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where you will find morals and ethics.
It has been proven that wherever
playgrounds have been opened crime
has been diminished.
The labor unions tried to pass an
8-hours-day law for wo'men in shops
and factories, but lost. They have
urged the passage of every legislative
measure providing for better sani
tary working conditions for men and
Every effort to better-the condi
tion of mankind is moral and ethical.
I am with capital whenever it
seeks the improvement of conditions
of the human race. Mr. Ford of De
troit is one and there are others. The
labor unions are earnestly striving
to bring about such conditions and
I am glad of the privilege to be af
filiated with them in this cause. A
ALWAYS BLAME SOMETHING.
If present conditions are given a lit
tle thought they should prove en
lightening to the American working
man. There is no doubt but that we
are skirting along the edge of "hard
times." Money is hard to get, al
though there is more per capita in
the country than ever before. Fac
tories are running on short time,
even though the importation of foreign-made
goods is very materially
reduced. Not long ago a large
amount of gold arrived from Europe
and a prominent banker said it would
have a bad effect on this country.
Some time before that we exported
gold and the bankers said then that
that was the cause of disturbed mar
ket conditions. In short, they tell us
hard times are due to too much gold
or too little gold, too much "foreign
pauper labor" competition or too lit
tle import business, whichever hap
pens to be the latest news item.
They tell us money is tight because
there was such a bumper crop to be
moved or else because there was a
short crop. In other words, they
squeeze out of the common people all
they possibly can and blame it on
current events, whatever the may be.
Chas. H. Hair, M. D.
ASKS WHAT ARE FLAGS.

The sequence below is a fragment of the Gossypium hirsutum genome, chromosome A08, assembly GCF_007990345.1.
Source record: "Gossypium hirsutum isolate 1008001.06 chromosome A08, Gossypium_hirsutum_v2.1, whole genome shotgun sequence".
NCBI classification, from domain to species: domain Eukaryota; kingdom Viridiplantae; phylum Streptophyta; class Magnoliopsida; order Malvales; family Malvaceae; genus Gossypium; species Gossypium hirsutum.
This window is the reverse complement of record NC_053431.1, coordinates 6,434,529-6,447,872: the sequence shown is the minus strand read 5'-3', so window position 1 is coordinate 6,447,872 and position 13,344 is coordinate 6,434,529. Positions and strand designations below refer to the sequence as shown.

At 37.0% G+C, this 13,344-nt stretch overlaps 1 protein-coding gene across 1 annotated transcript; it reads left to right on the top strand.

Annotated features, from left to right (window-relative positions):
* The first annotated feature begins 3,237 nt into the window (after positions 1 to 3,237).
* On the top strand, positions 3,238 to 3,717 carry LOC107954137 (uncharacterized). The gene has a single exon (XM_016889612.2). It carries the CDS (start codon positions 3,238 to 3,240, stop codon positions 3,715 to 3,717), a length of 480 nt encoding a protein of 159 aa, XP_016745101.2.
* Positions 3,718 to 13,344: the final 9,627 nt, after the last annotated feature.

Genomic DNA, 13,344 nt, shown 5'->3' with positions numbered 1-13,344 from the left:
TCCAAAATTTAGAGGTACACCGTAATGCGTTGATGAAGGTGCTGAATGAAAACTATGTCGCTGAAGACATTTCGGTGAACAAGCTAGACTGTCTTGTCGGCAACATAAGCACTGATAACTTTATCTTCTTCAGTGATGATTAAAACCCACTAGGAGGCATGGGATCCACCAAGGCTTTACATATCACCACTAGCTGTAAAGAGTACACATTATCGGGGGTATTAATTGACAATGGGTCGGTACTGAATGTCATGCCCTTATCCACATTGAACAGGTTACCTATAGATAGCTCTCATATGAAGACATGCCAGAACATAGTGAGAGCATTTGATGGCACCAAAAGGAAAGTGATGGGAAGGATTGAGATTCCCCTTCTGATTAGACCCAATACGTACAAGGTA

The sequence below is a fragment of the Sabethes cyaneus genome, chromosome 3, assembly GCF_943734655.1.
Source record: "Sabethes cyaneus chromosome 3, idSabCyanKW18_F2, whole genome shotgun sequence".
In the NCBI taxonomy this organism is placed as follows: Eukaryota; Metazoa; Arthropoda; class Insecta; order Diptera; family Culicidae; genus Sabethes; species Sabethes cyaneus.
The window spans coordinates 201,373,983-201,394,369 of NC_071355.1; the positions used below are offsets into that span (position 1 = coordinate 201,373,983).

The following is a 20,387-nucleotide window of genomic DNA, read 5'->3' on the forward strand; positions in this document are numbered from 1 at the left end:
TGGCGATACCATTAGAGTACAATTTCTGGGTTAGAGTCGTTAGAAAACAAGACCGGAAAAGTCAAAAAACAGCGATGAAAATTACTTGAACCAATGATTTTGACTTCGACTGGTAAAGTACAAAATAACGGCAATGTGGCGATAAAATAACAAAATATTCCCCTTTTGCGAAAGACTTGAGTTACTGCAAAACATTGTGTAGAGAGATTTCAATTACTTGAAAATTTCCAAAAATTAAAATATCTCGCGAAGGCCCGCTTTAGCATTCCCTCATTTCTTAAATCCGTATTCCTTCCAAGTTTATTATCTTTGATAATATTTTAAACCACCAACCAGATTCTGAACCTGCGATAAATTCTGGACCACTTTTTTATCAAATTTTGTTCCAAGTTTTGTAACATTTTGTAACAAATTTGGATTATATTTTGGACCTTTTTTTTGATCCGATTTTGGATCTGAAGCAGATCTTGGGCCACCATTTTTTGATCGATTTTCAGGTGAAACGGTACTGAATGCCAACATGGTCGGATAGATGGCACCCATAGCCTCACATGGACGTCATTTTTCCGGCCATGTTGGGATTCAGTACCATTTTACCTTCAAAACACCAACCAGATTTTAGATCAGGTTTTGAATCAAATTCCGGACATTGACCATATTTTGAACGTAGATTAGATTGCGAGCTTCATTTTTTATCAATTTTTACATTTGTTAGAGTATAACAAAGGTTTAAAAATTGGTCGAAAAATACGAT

Weeks and months have passed since
I have challenged one of the writers
of The Public Forum to a debate on
war and preparedness, which up to
this time has not been accepted.
The following are only a few of
my arguments against war and pre- ff)
We can buy just as cheap from the
victorious country, whichever it may ,
be, that attacks or controls this coun
try or any other. It will not take
life's necessities with it We earn
every penny we get for our labor and
owe our masters or the propertied
class nothing. We, therefore, are not
obliged to fight for property, which
under the present system of private
ownership belongs to the propertied
class which pays us wages we will
get, no matter what nation controls.
We are charged high prices for
food, clothing and shelter in time of
peace and more so in time of war.
We pay all taxes, including war and
the cost of preparedness. We can
not shift the burdens of taxation
down to another class as the proper
tied Class shifts them down to us
through the cost of living. This
shows who pays the income tax. No
employer or member of the proper
tied class is satisfied with smaller
profits, no matter how little or how
much he is taxed.
Fliags of different colors are thrust
into our hands to protect, which
mean nothing to us but policemen's
clubs and the militia's bayonet when
we strike for more wages as our eco
nomic interests compel us to do. We
have different economic interests and 4fe
should not fall for the fake patriot
ism of protecting property or coun-,
try of which we own nothing. Let
those who own do their own fighting
without taxing us for fights which
their economic interests and not ours
cause. If we take no part in their,
wars no attacking enemy will havo
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